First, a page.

Competing petition drives are fueling the debate over whether a statue of General George Armstrong Custer in Monroe should be removed. Statues of Confederate soldiers and leaders as well as statues of people who enslaved or murdered indigenous people, such as Christopher Columbus, are being removed in cities around the country as part of a movement to deal with racism.
Custer was a Union hero of the Civil War. Then he was ordered to the West to fight Native Americans. There he and his troops wiped out many villages.
In 1910, the large bronze sculpture of Custer on a horse was installed atop a massive stone pedestal.
Katybeth Davis launched the petition to remove the statue. She says a compromise proposed by the city council would bring together history experts, scholars, Native Americans, and others to determine what should be done with the statue.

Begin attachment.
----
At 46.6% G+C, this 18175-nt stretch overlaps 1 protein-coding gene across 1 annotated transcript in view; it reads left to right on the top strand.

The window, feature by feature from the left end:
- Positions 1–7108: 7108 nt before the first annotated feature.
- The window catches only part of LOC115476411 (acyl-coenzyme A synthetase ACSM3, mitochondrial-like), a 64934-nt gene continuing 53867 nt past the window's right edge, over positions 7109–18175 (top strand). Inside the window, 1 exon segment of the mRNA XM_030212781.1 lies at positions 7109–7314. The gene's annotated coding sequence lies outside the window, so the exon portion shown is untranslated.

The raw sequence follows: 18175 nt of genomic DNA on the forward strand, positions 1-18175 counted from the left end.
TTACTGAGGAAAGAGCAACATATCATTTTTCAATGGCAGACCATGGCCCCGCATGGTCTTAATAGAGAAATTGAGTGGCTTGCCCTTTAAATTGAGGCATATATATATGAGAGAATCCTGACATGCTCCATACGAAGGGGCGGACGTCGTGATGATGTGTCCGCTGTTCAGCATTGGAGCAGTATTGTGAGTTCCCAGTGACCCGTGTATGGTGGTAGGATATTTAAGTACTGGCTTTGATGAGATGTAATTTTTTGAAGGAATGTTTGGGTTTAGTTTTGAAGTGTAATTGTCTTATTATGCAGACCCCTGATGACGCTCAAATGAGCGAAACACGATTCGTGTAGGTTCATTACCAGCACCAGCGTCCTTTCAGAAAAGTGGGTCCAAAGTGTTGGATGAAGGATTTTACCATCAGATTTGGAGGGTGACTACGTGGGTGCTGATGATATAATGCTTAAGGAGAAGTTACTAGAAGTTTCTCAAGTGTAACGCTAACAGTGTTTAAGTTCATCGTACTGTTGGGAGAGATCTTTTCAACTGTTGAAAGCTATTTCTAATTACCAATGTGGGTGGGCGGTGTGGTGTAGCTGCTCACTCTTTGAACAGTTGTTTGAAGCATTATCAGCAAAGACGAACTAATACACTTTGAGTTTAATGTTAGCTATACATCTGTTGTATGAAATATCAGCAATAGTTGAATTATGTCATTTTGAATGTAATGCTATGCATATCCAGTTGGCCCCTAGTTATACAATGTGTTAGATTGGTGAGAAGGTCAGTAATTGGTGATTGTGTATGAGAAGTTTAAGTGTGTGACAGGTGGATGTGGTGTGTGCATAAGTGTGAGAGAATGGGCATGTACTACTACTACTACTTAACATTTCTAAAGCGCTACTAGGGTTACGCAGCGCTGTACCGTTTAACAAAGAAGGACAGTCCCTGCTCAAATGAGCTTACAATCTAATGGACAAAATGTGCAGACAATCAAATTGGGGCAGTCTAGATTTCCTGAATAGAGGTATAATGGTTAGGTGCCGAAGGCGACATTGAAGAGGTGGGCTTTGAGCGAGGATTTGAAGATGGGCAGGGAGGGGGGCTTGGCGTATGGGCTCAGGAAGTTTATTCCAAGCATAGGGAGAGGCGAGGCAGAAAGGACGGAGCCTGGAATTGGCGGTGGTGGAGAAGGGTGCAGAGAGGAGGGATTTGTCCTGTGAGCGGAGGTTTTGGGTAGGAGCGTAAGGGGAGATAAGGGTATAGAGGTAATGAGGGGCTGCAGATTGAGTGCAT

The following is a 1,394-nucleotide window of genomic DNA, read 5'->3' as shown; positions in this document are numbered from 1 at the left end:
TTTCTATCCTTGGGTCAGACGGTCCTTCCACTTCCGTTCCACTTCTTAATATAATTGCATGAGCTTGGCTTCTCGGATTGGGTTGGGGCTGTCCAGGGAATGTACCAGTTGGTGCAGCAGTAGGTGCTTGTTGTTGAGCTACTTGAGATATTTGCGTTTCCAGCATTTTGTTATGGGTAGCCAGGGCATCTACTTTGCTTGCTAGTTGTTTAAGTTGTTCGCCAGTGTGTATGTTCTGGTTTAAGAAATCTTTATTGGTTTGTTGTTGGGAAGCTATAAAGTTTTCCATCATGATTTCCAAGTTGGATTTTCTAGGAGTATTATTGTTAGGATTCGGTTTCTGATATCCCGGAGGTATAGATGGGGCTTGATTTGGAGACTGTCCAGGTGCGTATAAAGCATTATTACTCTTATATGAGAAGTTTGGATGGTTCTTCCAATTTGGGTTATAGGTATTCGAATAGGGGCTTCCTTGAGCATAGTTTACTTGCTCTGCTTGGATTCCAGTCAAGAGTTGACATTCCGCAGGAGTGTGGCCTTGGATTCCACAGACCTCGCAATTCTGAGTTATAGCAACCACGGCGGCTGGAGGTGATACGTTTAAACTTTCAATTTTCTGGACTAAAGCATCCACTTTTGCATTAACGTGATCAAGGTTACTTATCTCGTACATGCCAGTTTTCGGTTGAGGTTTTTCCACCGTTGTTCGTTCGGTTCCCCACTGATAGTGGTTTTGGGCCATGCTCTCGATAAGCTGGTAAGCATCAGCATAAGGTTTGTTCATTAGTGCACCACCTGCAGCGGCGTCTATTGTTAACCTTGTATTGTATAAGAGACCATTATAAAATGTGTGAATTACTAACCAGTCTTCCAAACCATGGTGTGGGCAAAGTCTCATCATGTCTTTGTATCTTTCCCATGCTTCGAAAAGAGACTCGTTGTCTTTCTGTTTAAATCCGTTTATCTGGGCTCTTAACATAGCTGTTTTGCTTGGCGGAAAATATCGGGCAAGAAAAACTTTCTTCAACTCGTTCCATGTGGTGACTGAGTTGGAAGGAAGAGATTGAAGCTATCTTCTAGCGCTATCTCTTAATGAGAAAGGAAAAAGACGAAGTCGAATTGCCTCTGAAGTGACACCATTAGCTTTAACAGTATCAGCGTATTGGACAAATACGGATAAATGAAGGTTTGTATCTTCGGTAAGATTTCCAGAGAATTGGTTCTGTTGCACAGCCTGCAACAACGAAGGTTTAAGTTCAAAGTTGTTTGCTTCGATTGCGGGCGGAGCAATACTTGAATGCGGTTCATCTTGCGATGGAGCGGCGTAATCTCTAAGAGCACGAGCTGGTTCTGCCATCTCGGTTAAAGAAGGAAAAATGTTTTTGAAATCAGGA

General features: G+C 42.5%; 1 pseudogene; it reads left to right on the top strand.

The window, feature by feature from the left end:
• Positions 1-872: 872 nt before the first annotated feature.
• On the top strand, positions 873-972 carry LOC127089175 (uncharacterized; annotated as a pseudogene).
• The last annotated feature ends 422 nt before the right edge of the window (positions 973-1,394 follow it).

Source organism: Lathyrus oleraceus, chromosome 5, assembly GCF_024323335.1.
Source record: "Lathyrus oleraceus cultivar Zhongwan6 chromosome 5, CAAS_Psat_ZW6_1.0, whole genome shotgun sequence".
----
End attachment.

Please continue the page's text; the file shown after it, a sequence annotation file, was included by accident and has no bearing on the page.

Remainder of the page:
“This allows at least for open dialog, get more members of the community involved and see what see what everybody has to say, what we want to do with that,” she said.
Davis is open to a compromise. But, she wants the statue to at least be removed from a large pedestal so that people don’t have to look up to the bronze statue of Custer on a horse.
“They also have to have some sort of Native American tribute or memorial that would be of equal size, if not bigger,” she added.
The issue is controversial in Monroe. Citizens against the removal are angry and want the tribute to the hometown hero to stay. Those who want it removed say Custer was guilty of genocide. The city hopes to find a compromise that includes greater historical context.